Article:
Bombay Karachi Halwa- the joy of exchange for the festival season

halwa for festival exchange

Deepawali the festival of lights, a spiritual light of good over evil stories is still one of  the most celebrated festival in the Indian calendar. The preparation for this begins more than a week before with sweets and savories prepared in bulk. It is an absolute time for abundance… well,  may be, abundance of mouth watering dishes. Most of the Diwali goodies are exchanges adding to the variety. Along with that happens innumerable recipe exchanges over the compound wall.. which is set for trial the very next season. Most of these were the recipe were the measurements were handfuls  or katori fuls and was  weaned to perfection by the experienced hand.

I wanted to relive the experience with my kids, wanted them to experience the joy of making and sharing. So every year we manage to do atleasta couple of trials of new recipes and another few of the well practiced ones. Aided with a few recipes from them,  like the Chocolate murmura we send out our boxfuls.

The Bombay Karachi Halwa is one of the most awaited recipe during this time by my family. Well, it is awaited coz I tend to avoid buying white sugar as far as possible. But secretly, I just love this jiggly absolutely junk ( yeah!! I know it fully well)… so we pretty much make it a tradition to make a batch just in time. It’s a very simple recipe with a bit of elbow grease needed. Now mind you the recipe really swells ….so be watchful of the process.

The origins

Bombay Karachi Halwa

Bombay Karachi Halwa, as you would have noticed in the peculiarity of the name, signifies the route of passage of the recipe. This chewy dessert treat was introduced to the busy Mumbai port and market by the Sindhi merchants. The colourful piece of this “rubber halwa,”quickly caught the market and was sold as pieces wrapped in translucent wax paper. its often presented at the Indian sweet shop in rainbow hues, instantly catching the attention of the child in most of us.

I did post it up on my old blog,  now, it is time for a revamp. Just to jog the memory…this was the old picture.

When you make your festival goodie exchange box don’t forget the beaming faces that hide behind the door ready to snatch it up… Add in a few more recipes which may be just perfect for the festive flair

Peanut ladoo

Chocolate wonton

Kaju katli

Banana sheera

Chocolate muesli cake

Darwad Peda

Papaya halwa

Nei urundai

And if you are having a party for Diwali and looking for some great ideas to entertain, leave a note in the comments and let me help you plan it up… Happy festive season.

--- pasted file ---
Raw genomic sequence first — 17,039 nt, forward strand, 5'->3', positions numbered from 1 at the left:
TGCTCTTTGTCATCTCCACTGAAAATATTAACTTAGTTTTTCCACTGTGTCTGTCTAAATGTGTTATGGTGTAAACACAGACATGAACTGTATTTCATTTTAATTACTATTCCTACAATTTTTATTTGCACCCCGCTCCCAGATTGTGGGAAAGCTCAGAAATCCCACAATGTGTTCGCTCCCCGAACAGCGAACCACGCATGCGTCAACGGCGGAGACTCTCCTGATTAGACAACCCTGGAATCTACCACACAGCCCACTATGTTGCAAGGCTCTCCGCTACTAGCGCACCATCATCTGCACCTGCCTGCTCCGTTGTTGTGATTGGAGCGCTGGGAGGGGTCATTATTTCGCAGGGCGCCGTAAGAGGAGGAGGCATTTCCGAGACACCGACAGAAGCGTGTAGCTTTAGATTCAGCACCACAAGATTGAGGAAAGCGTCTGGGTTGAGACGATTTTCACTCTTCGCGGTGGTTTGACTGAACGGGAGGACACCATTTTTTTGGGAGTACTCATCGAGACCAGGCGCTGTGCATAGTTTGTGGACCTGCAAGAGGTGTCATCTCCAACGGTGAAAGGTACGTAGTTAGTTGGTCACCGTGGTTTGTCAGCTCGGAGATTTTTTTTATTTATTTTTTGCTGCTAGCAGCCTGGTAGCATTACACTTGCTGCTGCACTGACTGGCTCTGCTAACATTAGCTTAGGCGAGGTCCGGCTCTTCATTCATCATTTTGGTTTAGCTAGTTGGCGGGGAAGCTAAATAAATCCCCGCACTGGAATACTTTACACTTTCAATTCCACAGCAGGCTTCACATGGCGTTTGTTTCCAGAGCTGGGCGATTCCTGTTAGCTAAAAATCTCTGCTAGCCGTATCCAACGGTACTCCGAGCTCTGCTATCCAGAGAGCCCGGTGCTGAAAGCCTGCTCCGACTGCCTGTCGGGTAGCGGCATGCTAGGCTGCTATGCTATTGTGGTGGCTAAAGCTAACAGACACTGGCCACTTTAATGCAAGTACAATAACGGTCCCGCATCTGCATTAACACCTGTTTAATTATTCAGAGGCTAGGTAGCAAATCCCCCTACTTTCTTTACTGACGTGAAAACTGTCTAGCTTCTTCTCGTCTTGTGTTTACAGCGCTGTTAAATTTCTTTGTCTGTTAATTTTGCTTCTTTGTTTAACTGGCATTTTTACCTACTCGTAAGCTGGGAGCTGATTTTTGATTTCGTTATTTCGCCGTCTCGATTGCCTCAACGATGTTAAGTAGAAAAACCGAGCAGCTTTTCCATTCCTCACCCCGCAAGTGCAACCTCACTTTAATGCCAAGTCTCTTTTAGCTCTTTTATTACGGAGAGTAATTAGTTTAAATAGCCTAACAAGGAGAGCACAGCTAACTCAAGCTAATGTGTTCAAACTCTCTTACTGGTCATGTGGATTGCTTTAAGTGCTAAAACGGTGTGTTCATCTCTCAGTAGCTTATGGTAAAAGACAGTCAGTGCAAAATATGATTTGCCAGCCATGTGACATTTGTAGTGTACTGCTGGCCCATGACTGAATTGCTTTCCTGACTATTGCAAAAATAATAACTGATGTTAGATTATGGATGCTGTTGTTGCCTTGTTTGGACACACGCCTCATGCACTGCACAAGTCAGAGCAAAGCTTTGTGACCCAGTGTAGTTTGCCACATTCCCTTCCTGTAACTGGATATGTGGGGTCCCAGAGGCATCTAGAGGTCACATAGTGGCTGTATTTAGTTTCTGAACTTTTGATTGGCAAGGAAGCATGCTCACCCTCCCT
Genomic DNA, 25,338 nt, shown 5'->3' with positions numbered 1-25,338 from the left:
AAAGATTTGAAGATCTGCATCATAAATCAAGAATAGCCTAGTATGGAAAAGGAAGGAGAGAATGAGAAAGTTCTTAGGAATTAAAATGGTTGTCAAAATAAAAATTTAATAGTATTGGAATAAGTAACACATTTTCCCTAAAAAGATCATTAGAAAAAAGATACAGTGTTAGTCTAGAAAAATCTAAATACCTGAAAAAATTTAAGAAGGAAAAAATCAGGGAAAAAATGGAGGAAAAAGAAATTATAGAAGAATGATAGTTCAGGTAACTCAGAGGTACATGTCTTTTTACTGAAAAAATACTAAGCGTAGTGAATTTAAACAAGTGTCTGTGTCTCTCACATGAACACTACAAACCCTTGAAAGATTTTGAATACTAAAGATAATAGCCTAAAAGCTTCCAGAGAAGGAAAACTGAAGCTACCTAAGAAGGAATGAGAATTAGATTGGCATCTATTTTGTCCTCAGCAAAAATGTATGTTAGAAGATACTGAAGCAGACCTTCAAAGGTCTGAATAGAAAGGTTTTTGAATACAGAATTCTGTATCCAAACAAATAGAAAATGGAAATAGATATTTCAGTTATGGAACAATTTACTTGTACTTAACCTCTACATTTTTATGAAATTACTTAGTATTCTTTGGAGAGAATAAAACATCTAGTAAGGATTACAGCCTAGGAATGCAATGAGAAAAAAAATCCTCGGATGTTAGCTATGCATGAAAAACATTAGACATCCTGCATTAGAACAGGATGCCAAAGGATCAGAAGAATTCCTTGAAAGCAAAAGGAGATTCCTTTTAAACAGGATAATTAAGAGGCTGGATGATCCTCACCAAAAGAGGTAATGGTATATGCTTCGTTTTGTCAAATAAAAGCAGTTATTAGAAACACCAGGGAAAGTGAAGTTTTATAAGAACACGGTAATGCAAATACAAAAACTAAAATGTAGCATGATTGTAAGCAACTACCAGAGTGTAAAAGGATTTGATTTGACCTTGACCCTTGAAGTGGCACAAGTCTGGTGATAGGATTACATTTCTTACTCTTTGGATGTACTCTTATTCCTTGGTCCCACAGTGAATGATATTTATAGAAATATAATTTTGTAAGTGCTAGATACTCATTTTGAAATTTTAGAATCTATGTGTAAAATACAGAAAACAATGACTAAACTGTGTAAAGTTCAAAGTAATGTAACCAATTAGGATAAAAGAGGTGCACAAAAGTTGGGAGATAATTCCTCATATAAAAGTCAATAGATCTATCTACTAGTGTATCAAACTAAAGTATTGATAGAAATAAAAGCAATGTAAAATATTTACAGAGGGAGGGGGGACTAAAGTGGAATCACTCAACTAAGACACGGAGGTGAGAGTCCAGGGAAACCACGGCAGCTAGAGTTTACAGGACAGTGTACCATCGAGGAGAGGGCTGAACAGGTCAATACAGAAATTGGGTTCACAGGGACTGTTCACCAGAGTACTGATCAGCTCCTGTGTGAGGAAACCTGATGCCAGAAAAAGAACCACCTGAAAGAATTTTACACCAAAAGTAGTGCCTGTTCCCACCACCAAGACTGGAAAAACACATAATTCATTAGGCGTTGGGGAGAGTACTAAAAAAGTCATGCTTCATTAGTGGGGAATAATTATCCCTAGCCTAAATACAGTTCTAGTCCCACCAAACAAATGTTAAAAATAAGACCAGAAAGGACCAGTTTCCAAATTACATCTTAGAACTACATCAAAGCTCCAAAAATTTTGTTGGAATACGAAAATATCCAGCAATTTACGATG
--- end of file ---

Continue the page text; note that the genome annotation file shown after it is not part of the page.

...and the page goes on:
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Bombay Karachi Halwa Yum
The joy of exchange for the festival season.
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Prep Time 10 minutes
Cook Time 40 minutes
Passive Time 15 minutes
Prep Time 10 minutes
Cook Time 40 minutes
Passive Time 15 minutes
Votes: 0
Rating: 0
Rate this recipe!
  1. On a plate or a cake tin spread a few drops of ghee and grease it well. Set aside
  2. Into a deep kadai, add sugar and one cup of water and bring it to a boil over medium heat to create a sugar syrup.
  3. Add broken cashews to the boiling sugar solution and stir till all the sugar dissolves.
  4. Meanwhile, in a separate bowl,mix the corn flour with one cup of water and a few drops of food colour. whisk this into a lump free smooth slurry.
  5. Lower the heat and stream in corn flour mixture a little at a time. Mix continuously at this stage. Add in the entire amount of the mixed slurry and still keep up with the gently mixing and folding.
  6. Soon you will notice the edges bubble up and turn transparent. Fold them in and keep going with the stirring.
  7. the mixture will thicken and become a bit jelly like. now it gets harder with the stirring. but keep at it,till all the corn flour turns jelly like.
  8. Add in the ghee and the cardamom powder and stirring in it again... the is process will approximately take 20minutes.
  9. Once it all looks glassy, pour into a greased plate. Sooth the top using a greased cake knife or a banana leaf and allow to cool.
  10. Using a sharp knife cut into pieces, the shapes you like and serve.
Recipe Notes

I prefer to use a nonstick or a well seasoned cast iron pan to do the process and it is a sticky process.

The mixture may bubble up and pop all around so keep the heat in check and protect your arms.

Don't stop stirring throughout the cooking process for a smooth lump free halwa.

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Poonam Bachhav

This is something I have yet to try my hands on..lovely clicks make them all the more desirable